Showing posts with label taipei_civic_life. Show all posts
Showing posts with label taipei_civic_life. Show all posts

Monday, December 16, 2019

Youbike discriminates against foreigners


It feels as though every time life in Taiwan for the foreign community gets better - websites improve, companies will take our resident visa numbers rather than saying they're "invalid" - it's inevitable that soon, it'll also get a little bit worse. Two steps forward, one step back.

Today, the issue is YouBike.

The Facebook group Taiwan Foreign Residents' Association confirmed just a few hours ago that YouBike, once open to registration by all residents, including foreigners who have made Taiwan their home, now does not allow foreigners to register their EasyCards for use with YouBike.

Apparently, the reason is that YouBike now offers personal injury insurance, and such insurance is not available to foreign residents, therefore, no new registrations will be allowed (they had been allowed previously).


Of course, there is no reason why they can't offer foreign residents this insurance. We pay taxes and pay into NHI just as citizens do. Many of us - myself included - also pay into labor insurance. We pay our dues, and deserve equal treatment.

Suggestions from YouBike staff so far have been to recommend that we register with a local friend's information - you know, like we're criminals trying to hide - or have a friend rent a bike for us (because of course, we should all have Taiwanese friends with nothing to do willing to come out and meet us every time we want to rent a bike, and also be available to us at our destination when we return the bike. Yeah, right). The other workaround is to rent one on your bank card with a one-time registration and NT$2000 deposit.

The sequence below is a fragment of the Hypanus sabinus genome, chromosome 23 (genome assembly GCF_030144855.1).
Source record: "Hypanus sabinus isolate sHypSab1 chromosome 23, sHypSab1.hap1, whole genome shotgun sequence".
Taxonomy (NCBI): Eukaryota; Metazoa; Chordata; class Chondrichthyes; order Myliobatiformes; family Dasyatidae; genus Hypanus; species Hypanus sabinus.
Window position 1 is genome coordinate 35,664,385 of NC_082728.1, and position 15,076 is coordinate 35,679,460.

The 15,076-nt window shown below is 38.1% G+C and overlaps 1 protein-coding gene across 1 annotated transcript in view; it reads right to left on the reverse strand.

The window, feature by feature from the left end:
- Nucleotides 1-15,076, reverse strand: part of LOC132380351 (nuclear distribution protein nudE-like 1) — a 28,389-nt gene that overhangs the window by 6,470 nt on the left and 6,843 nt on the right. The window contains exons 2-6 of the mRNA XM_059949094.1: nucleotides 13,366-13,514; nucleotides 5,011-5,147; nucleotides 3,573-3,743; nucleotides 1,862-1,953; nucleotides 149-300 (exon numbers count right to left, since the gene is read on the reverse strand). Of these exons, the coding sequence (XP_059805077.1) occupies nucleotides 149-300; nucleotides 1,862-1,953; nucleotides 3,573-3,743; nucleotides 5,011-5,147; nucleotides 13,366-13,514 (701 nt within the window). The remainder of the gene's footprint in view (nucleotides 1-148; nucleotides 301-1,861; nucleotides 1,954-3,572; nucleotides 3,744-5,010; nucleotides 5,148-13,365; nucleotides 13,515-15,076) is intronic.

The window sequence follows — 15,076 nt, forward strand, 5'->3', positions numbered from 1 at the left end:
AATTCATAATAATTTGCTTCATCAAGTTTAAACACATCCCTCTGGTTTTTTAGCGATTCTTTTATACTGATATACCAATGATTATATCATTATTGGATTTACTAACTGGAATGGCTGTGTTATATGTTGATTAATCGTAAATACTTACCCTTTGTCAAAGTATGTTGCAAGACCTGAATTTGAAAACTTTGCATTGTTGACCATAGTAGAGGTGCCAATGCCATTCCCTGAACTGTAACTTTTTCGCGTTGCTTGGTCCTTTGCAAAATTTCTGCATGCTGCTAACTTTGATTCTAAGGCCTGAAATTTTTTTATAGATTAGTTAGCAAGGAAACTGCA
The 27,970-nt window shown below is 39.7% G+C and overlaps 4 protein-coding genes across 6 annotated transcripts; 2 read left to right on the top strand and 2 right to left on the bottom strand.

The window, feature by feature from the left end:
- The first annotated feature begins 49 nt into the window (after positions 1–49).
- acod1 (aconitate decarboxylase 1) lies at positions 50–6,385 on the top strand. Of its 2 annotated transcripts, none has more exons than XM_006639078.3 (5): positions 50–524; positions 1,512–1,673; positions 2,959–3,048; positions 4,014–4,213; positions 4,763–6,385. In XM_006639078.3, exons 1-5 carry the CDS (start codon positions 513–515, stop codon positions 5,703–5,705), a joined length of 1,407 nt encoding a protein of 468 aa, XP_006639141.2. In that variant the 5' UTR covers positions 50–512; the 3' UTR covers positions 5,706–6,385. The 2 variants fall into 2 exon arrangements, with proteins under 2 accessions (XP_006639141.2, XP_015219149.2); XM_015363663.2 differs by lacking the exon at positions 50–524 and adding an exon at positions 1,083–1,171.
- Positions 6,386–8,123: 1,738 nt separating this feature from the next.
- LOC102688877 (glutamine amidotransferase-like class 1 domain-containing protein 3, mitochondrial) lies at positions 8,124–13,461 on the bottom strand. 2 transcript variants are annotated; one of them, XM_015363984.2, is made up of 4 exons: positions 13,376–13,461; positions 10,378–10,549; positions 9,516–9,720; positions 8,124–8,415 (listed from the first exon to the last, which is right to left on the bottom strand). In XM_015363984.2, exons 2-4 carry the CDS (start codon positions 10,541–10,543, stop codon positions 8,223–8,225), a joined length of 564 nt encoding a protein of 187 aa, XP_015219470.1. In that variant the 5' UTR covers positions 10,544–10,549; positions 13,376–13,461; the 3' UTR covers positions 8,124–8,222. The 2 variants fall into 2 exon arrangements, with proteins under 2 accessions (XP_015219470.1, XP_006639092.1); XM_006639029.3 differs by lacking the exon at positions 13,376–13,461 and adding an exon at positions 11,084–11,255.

Nevermind that NT$2000 - around US$60 - is a lot of money in the local economy for something as simple as a bike ride. You do get the money back, but imagine if you rented a YouBike every day. Your bank account would be a mess, with that $2000 deposit coming and going daily. Apparently it can take up to 15 days to be refunded, but if you ride YouBike every day, does that mean every 15 days you have to hand the government NT$30,000 in deposits? If you ride it twice a day - say, to and from work - that's NT$60,000, more than the average local salary.

How is someone supposed to stay on top of their finances that way? Do they expect that foreigners will only rent YouBikes occasionally? I know people who rent one every single day. 

The other suggestion, apparently, is to giggle at the person calling because there are no other options.

Let me be clear: this is discriminatory. It is unfair. We have made Taiwan our home. We live here, work here and pay taxes here. YouBike is a government project. It is simply not acceptable to withhold government services to foreigners as though we are second-class citizens. Unwanted, untrustworthy.

Is this the face Taiwan and YouBike want to present to the world? The famous hospitality and friendliness of Taiwan, oh, except you can never truly live here as a normal person, we'll always make life difficult for you for no reason at all?